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Monday, 30 March 2015

A Muse

By Sharon Ostrow who blogs at It's All About the Journey

Written words can get worn out like mismatched socks in the back a dresser drawer; or stale like a loaf of old bread growing moldy in the breadbox. Words are not always adequate to express what needs to be articulated or communicated.

Sometimes my pen collects dust on the desk along with the empty pad of paper or the computer screen stares back at me with its blank screen. Why try? I say to myself. There is no point in this. Who cares what I have to say? What can be expressed that hasn’t been said before?

I would have to spend every minute of my life writing to complete my opus. As it is, my existence with all its distractions keeps knocking me off task. On the other hand if it wasn’t for daily life what would there be to express?

I’ve often thought that the creative process is much like being pregnant; from the conception of an idea, through the labor of writing to the birth of the finished work. I am also protective of my “babies” before I send them out into the world whether they are poems, essays to contests or blog posts.

I have a couple of writer friends who are willing to read my work and offer reflections but not everyone gets as excited as I do. I have emailed posts or links to my blogs to friends or family expecting an immediate response and what I get is, “I haven’t had time to read your email” or “I saved your post to read another time. I am really busy.”

People have busy lives; I have come to terms with that. I continue writing every day on whatever the muse brings forth and she can be elusive or demanding at any given moment. The point is to make myself available.

Memoirs, like all stories, need to have focus; a beginning, a middle, and an end. This is my biggest challenge, this focus.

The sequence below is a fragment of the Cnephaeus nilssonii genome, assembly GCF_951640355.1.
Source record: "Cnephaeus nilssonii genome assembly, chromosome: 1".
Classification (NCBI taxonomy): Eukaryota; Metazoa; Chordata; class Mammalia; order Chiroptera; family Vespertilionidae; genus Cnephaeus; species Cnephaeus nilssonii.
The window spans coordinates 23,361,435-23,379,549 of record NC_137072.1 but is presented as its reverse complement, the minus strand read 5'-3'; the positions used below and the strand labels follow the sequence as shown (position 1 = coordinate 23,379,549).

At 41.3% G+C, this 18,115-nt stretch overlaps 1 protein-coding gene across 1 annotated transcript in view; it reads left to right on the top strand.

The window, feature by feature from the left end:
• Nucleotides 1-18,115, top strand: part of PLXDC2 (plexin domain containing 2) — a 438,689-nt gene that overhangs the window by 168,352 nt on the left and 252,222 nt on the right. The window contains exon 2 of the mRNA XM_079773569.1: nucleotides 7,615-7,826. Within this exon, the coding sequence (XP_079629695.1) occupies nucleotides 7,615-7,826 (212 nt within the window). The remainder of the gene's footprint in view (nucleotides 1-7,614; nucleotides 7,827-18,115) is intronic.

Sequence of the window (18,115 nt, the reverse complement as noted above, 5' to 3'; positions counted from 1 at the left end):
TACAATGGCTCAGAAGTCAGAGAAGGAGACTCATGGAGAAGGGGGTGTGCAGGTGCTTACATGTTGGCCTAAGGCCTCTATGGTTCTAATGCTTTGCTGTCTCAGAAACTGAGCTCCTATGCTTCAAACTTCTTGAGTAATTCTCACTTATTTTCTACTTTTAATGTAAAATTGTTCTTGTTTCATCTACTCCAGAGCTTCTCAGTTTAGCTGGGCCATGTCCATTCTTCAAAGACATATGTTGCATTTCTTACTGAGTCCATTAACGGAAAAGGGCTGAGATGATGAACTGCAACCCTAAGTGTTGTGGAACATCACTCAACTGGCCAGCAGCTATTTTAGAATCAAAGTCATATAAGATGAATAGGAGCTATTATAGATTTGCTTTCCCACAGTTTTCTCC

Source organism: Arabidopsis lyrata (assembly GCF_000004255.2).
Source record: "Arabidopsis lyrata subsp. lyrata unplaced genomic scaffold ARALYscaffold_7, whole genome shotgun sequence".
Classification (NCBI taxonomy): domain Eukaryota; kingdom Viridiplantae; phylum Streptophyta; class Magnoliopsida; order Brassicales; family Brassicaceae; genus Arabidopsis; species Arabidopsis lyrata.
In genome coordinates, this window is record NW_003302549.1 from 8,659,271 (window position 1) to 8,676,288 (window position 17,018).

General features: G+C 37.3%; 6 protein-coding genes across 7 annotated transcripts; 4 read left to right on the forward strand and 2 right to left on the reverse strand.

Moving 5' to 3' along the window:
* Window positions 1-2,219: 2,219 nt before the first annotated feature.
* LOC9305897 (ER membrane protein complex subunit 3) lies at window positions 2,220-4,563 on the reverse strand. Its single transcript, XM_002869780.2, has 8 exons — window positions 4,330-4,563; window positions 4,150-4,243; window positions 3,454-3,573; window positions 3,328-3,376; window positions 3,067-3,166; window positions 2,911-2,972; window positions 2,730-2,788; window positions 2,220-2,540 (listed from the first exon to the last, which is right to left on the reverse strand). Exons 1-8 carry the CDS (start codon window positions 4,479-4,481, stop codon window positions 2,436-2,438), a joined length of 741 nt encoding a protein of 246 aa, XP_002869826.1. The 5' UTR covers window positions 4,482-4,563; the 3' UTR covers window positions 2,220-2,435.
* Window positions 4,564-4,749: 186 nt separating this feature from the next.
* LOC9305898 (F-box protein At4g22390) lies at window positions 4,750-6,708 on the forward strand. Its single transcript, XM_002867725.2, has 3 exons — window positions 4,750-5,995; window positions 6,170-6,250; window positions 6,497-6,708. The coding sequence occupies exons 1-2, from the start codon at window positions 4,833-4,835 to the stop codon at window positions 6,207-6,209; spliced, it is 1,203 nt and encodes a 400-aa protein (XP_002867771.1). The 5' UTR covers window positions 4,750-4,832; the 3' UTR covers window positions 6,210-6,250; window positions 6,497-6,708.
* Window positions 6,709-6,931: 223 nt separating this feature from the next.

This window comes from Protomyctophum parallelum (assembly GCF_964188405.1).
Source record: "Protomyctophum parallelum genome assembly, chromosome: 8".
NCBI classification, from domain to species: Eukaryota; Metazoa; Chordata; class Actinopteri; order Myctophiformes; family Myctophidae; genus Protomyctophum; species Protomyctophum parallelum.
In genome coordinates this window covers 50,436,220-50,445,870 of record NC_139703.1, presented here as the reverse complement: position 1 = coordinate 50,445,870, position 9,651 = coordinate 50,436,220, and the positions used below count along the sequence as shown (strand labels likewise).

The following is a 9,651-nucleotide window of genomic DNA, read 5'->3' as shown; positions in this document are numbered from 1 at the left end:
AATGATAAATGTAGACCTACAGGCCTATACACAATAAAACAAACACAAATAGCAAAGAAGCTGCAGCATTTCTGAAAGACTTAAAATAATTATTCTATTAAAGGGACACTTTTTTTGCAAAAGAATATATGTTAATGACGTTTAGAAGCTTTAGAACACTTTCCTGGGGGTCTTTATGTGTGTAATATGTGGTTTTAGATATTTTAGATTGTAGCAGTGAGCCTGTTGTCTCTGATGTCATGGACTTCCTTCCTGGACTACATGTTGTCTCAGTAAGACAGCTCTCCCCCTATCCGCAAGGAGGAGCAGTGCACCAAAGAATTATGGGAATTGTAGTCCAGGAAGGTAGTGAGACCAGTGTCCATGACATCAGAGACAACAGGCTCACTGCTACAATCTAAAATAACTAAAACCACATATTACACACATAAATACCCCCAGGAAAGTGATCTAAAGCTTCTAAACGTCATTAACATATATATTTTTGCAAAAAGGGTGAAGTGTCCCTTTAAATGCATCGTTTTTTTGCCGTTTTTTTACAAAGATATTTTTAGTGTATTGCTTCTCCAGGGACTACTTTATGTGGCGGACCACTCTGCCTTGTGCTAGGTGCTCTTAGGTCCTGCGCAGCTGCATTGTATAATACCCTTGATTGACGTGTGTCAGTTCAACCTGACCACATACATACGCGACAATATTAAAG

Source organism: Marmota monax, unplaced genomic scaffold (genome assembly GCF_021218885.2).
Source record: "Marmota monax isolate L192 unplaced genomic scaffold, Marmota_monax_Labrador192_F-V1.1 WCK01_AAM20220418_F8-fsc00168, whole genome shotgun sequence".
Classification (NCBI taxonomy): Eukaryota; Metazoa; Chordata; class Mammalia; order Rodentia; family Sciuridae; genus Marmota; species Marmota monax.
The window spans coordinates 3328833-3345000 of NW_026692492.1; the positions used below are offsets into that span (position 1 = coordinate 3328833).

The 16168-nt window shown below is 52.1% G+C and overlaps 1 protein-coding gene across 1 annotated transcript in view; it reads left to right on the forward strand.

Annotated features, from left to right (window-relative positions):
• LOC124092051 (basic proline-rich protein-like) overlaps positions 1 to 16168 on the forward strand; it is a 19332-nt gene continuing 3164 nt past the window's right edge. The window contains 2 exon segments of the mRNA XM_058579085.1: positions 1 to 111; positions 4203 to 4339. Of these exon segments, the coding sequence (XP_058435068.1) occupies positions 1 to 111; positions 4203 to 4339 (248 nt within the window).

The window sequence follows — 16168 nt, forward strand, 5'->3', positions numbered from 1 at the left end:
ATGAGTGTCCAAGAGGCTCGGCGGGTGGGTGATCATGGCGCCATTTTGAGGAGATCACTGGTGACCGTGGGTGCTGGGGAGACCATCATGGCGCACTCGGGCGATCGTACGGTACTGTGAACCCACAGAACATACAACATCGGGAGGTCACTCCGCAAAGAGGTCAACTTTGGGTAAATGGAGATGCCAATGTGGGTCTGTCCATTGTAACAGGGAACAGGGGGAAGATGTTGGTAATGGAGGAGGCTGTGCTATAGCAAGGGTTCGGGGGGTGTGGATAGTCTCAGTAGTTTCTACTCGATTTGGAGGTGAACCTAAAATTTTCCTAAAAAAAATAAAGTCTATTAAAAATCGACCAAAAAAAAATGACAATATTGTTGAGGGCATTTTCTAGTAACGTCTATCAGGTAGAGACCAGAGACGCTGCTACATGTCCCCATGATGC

I imagine there are those who are curious about what it was like living in a religious cult or how I recovered from years of domestic violence as a battered woman. Where do I start?

My personal story has taken on a life of its own and now that I have perspective (and hopefully some wisdom), maybe my story will inspire or give encouragement to another and make a difference is someone’s life.

There is always the question; fact or fiction? Maybe it isn’t a memoir that I should be writing but a work of fiction; changing the names to protect the privacy of those I have known over the years.

No matter. For me it’s all about the journey. I write because I believe words can give hope, healing and voice the universal and serves a purpose that is larger than my individual life.

[INVITATION: All elders, 50 and older, are welcome to submit stories for this blog. They can be fiction, non-fiction, poetry, memoir, etc. Please read instructions for submitting.]

Posted by Ronni Bennett at 05:30 AM | Permalink | Email this post


Well you have helped me with this share. I usually arise, read the paper and get all worked up over something locally going on. I just wrote one, read it twice and sent it in. It is in the paper today, but without my (according to me) great title.
"Beachy Keen" was my title, and "Giving away or going away" was theirs.

I guess that is what I get when I write Letters to the Editor.

Thanks for this wonderful autobiography.

I asked a rabbi recently why the ancient peoples set things down in writing. Did they wish to record history, current events? Or, was it perhaps to create literature? He said he didn't think we should really look at the Bible through either of those lenses. So, after giving that some deep thought, my own answer to this question is that they wrote to say, "We are here." Keep writing, Sharon, you need no reason, you ARE the reason. Thank you.

well gosh, a typo. Darn it. In the back a dresser drawer????

Ah well.

Thank you Wendl Kornfeld and joanne zimmerman. I love reading comments.

Sharon, you have articulated it all extremely well: the protectiveness toward your 'babies," the doldrums when it seems it must have already been said, the hopefulness when you send your thoughts out.

I have just discovered a most appreciative audience for my own writing. This month I got
hearing aids. My voice sounds very strange to me. The hearing aid person who learned I write poetry said I should spend 30 minutes daily reading it aloud to myself.

This works very well as I revise every time I read so I actually spend more time at it and feel I'm accomplishing something at the same time.

This post was edifying to me because some of me was in it. I write because I want it known that I was here--my family was here. For a brief time, we are the caretakers of this family. I'd like for future generations to know how we did it during our era. When I set my pen down, my hope is someone will pick it up and dip it in the ink well.

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